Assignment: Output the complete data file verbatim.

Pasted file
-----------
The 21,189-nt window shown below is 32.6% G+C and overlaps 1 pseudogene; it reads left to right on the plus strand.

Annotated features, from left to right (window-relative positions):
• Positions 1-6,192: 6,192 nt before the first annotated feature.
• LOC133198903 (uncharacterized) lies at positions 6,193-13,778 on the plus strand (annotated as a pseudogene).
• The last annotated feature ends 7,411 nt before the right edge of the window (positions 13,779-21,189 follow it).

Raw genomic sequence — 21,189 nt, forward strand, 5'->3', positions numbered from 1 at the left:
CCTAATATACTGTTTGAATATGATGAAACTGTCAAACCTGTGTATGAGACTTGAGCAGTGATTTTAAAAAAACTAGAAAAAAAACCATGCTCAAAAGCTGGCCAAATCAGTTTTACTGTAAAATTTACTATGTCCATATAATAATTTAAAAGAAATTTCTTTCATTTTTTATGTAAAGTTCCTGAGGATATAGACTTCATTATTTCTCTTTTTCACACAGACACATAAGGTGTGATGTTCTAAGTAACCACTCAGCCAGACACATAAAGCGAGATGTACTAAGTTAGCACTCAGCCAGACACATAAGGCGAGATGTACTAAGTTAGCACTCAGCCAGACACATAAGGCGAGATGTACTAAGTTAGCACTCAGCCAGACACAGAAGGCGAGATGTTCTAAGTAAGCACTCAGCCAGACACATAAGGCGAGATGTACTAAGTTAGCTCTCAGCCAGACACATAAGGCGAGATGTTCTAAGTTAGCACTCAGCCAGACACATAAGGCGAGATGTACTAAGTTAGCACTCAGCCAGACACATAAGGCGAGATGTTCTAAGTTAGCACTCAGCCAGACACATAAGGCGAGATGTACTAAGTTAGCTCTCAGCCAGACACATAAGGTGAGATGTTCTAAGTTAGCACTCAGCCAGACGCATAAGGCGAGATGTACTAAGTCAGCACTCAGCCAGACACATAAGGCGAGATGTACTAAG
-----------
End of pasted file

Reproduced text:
The 21,189-nt window shown below is 32.6% G+C and overlaps 1 pseudogene; it reads left to right on the plus strand.

Annotated features, from left to right (window-relative positions):
• Positions 1-6,192: 6,192 nt before the first annotated feature.
• LOC133198903 (uncharacterized) lies at positions 6,193-13,778 on the plus strand (annotated as a pseudogene).
• The last annotated feature ends 7,411 nt before the right edge of the window (positions 13,779-21,189 follow it).

Raw genomic sequence — 21,189 nt, forward strand, 5'->3', positions numbered from 1 at the left:
CCTAATATACTGTTTGAATATGATGAAACTGTCAAACCTGTGTATGAGACTTGAGCAGTGATTTTAAAAAAACTAGAAAAAAAACCATGCTCAAAAGCTGGCCAAATCAGTTTTACTGTAAAATTTACTATGTCCATATAATAATTTAAAAGAAATTTCTTTCATTTTTTATGTAAAGTTCCTGAGGATATAGACTTCATTATTTCTCTTTTTCACACAGACACATAAGGTGTGATGTTCTAAGTAACCACTCAGCCAGACACATAAAGCGAGATGTACTAAGTTAGCACTCAGCCAGACACATAAGGCGAGATGTACTAAGTTAGCACTCAGCCAGACACATAAGGCGAGATGTACTAAGTTAGCACTCAGCCAGACACAGAAGGCGAGATGTTCTAAGTAAGCACTCAGCCAGACACATAAGGCGAGATGTACTAAGTTAGCTCTCAGCCAGACACATAAGGCGAGATGTTCTAAGTTAGCACTCAGCCAGACACATAAGGCGAGATGTACTAAGTTAGCACTCAGCCAGACACATAAGGCGAGATGTTCTAAGTTAGCACTCAGCCAGACACATAAGGCGAGATGTACTAAGTTAGCTCTCAGCCAGACACATAAGGTGAGATGTTCTAAGTTAGCACTCAGCCAGACGCATAAGGCGAGATGTACTAAGTCAGCACTCAGCCAGACACATAAGGCGAGATGTACTAAG